Ashes Of Time

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Wong Kar-wai’s adaptation of Jin Yong’s novel The Legend Of The Condor Heroes, Ashes Of Time (1994), is a sort of turning point in the filmmaker’s career. Here his collaboration with cinematographer Christopher Doyle really begins to originate the style that prevailed in Chungking Express (1994) through to Happy Together (1997). Shifting perspectives, extensive narration, kinetic edits, fast paced camera moves, and intense color saturation are all easily recognizable hallmarks of the films Wong Kar-wai made during this period.

These aesthetic features become even more prominent in Wong Kar-wai’s “Redux” version of Ashes Of Time. The filmmaker digitally enhanced the colors, lights, and even some of the movements in the film. The technological capabilities of the early 2000s renders these changes as dated, but they feel akin to the DV tape qualities in Fallen Angels (1995). The end effect transforms Ashes Of Time into a kaleidoscopic montage of wuxia operatics. The grainy digital sheen of Ashes Of Time almost suggests that the film takes place entirely in the dreams of a character in either Chungking Express or Fallen Angels.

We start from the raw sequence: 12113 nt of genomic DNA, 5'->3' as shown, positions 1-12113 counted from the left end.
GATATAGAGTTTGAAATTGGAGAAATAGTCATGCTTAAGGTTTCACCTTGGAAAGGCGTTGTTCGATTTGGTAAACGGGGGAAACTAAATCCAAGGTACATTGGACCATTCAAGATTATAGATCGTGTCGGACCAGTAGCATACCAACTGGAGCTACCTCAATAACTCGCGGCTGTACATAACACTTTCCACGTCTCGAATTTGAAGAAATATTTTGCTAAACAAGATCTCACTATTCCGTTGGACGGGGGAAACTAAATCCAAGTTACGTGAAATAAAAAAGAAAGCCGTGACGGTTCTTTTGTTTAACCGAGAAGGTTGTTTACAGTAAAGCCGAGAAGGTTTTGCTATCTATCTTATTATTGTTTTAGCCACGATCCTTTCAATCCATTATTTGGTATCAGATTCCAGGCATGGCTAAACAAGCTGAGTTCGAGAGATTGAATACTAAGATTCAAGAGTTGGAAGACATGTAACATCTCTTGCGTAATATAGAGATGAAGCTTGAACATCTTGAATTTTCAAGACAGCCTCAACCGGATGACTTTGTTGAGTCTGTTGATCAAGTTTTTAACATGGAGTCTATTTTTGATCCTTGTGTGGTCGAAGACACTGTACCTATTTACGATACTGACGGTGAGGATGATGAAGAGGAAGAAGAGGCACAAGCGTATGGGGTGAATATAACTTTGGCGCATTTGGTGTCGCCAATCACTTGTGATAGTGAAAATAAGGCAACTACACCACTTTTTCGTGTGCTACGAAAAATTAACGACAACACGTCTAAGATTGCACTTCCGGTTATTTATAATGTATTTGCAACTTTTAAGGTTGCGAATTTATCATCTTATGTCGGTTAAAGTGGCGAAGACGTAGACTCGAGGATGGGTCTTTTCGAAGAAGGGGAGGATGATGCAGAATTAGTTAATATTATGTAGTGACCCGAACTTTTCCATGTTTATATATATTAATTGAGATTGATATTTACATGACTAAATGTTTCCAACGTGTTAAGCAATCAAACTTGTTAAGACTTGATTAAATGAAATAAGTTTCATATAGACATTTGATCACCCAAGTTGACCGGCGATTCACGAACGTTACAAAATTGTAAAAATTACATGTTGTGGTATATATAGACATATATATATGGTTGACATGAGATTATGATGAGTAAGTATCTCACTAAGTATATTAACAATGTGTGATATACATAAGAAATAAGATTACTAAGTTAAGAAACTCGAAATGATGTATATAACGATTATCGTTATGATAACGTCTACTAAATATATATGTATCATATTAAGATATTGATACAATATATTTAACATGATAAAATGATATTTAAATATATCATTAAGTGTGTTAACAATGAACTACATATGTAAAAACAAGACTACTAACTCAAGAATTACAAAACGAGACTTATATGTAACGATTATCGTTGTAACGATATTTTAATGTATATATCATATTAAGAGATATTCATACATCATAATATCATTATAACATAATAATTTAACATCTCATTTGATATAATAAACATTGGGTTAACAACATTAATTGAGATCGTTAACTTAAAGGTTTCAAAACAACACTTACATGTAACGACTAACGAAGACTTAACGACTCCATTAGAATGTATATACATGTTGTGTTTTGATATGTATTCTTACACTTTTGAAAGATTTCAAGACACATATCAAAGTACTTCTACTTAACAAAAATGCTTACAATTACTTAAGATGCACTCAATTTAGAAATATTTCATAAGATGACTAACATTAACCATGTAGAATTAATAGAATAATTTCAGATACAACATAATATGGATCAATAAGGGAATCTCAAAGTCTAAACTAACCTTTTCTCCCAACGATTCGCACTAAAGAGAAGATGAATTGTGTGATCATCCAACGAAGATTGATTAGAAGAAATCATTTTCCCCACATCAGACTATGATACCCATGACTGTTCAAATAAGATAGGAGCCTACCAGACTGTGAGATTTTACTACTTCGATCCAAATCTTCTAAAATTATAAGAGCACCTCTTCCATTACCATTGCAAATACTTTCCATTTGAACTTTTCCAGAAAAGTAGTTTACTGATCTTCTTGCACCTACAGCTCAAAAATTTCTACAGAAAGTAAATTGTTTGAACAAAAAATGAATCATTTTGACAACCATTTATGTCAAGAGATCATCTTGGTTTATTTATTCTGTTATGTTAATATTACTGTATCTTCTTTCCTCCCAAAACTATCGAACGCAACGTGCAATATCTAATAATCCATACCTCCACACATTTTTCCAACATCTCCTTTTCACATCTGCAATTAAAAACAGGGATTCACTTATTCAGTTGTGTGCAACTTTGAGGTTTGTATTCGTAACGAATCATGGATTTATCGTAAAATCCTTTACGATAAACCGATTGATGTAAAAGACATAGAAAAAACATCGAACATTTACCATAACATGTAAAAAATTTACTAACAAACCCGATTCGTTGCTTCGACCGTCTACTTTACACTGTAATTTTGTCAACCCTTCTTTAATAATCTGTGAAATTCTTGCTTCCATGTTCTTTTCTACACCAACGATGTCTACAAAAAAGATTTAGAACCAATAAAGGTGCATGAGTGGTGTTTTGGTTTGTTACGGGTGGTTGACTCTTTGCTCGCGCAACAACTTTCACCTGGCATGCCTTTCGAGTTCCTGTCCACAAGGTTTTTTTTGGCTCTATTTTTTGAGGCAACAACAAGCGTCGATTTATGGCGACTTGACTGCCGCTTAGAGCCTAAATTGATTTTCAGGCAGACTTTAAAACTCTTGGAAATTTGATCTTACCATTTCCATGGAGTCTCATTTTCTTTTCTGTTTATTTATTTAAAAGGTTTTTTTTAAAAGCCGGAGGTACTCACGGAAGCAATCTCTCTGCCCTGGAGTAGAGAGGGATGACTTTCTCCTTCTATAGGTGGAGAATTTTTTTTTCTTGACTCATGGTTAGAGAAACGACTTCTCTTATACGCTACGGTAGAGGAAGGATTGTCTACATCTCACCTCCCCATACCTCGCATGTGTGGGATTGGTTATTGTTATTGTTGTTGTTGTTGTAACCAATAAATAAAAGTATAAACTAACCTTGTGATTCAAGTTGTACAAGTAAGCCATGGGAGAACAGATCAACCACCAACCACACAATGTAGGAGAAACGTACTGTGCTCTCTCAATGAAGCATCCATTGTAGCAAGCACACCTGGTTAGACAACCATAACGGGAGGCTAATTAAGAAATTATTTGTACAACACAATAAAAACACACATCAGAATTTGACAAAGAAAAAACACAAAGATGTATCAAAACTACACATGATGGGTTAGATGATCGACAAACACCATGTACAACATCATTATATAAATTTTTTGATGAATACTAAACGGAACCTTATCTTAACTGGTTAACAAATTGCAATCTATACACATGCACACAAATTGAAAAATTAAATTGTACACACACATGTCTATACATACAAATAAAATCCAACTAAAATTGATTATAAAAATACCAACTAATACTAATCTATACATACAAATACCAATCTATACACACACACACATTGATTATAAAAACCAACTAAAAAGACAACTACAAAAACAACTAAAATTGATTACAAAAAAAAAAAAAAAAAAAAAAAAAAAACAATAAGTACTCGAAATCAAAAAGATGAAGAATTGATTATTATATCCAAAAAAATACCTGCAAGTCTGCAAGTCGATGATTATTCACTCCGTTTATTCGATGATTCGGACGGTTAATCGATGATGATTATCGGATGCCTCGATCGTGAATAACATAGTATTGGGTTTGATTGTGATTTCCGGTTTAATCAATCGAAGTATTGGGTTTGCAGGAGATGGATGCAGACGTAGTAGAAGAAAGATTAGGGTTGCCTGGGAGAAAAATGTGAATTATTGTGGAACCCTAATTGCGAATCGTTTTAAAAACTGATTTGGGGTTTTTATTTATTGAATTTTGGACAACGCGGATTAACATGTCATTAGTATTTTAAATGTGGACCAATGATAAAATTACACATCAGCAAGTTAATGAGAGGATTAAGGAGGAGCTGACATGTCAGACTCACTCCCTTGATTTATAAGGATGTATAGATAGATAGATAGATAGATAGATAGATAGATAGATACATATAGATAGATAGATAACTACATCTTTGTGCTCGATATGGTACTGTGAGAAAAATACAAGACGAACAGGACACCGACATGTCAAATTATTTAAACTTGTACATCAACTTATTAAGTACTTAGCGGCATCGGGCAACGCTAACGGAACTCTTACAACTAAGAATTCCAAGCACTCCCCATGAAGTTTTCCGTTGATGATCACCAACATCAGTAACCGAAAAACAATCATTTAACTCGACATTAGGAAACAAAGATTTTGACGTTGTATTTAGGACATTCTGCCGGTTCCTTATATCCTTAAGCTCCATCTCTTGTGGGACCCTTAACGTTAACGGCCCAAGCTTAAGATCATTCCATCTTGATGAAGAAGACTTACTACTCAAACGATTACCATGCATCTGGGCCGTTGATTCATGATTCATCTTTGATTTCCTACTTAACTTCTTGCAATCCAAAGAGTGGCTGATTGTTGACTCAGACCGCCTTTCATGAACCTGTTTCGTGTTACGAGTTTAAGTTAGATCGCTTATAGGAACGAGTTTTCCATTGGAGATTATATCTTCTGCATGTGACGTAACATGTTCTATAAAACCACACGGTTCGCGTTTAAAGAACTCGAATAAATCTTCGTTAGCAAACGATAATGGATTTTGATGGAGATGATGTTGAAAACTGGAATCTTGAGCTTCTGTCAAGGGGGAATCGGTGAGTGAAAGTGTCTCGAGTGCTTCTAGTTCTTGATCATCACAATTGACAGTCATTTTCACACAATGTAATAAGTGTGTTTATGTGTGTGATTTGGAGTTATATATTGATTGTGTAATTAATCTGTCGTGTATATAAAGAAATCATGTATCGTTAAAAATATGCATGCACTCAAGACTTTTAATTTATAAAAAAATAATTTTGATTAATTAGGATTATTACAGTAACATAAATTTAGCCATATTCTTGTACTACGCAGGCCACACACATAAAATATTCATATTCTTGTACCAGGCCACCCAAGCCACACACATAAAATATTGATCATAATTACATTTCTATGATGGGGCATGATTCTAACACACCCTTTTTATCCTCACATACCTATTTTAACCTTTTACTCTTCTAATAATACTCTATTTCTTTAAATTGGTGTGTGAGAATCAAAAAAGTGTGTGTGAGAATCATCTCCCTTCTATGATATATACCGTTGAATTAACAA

Ashes Of Time and its sister film, Jeffrey Lau’s The Eagle Shooting Heroes (1993), represent two very different interpretations of the same source material as well as the wuxia genre as a whole. Viewed together the films enter into an odd sort of discourse that is highly reflexive. Effectively, the end result of this discourse is an examination of the Hong Kong star system that was roughly in place at the time.

Unlike Wong Kar-wai’s subsequent films Ashes Of Time does not feel like the filmmaker’s external expression of his interiority. Ashes Of Time is the director’s personal homage to the wuxia genre, borrowing heavily from King Hu and Legend Of The Mountain (1979) more specifically. It’s a shame that this film couldn’t be included in the Criterion Collection boxed set of Wong Kar-wai’s most popular films.